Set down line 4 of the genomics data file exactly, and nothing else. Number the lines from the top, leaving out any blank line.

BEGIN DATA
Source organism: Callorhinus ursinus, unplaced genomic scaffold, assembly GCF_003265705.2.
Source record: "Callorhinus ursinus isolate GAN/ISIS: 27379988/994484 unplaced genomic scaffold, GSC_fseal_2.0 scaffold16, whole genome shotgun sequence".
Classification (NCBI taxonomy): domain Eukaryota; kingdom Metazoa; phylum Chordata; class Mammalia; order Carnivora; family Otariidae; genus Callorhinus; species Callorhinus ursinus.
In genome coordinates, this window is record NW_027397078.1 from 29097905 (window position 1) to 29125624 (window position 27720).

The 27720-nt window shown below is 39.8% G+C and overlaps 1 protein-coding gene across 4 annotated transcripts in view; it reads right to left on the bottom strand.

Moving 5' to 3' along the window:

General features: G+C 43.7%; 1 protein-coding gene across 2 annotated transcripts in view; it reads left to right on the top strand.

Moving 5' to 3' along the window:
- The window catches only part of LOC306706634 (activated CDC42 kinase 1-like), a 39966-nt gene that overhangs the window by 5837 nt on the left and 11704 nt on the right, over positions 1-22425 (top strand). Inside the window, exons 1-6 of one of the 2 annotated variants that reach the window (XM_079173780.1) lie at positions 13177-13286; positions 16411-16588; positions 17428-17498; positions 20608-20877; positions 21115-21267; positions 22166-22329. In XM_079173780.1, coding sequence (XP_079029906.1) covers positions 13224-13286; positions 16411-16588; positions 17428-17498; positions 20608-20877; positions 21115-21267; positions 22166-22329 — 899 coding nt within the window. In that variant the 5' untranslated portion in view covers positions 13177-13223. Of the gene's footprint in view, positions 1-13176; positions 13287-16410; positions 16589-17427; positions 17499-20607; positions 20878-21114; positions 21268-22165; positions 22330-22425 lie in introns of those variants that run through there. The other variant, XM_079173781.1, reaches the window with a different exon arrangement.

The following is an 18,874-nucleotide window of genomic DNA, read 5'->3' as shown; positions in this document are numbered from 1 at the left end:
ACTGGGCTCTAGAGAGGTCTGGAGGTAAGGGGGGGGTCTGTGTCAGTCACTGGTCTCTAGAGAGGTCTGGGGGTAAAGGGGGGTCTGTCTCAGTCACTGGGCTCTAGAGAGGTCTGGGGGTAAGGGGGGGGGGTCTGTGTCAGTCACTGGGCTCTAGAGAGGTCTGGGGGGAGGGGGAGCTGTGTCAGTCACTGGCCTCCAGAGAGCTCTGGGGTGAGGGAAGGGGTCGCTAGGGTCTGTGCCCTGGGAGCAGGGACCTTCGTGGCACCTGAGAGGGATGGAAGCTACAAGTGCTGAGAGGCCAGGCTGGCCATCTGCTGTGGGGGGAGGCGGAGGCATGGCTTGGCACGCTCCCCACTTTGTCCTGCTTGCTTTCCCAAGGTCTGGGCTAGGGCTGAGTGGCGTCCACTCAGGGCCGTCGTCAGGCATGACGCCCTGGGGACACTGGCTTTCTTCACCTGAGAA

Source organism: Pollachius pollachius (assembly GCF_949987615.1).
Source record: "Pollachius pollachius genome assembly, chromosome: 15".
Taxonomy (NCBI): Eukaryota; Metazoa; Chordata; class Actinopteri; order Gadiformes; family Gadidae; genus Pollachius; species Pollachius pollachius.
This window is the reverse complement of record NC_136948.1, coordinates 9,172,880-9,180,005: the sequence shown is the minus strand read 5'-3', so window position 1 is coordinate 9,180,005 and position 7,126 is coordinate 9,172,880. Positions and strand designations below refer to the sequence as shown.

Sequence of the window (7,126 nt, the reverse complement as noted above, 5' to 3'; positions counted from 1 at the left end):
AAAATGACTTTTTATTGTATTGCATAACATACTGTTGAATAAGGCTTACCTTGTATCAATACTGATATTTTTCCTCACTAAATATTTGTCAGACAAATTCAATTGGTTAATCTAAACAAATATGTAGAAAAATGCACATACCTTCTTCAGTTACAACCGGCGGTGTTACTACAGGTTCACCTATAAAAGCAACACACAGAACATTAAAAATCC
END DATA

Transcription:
In genome coordinates, this window is record NW_027397078.1 from 29097905 (window position 1) to 29125624 (window position 27720).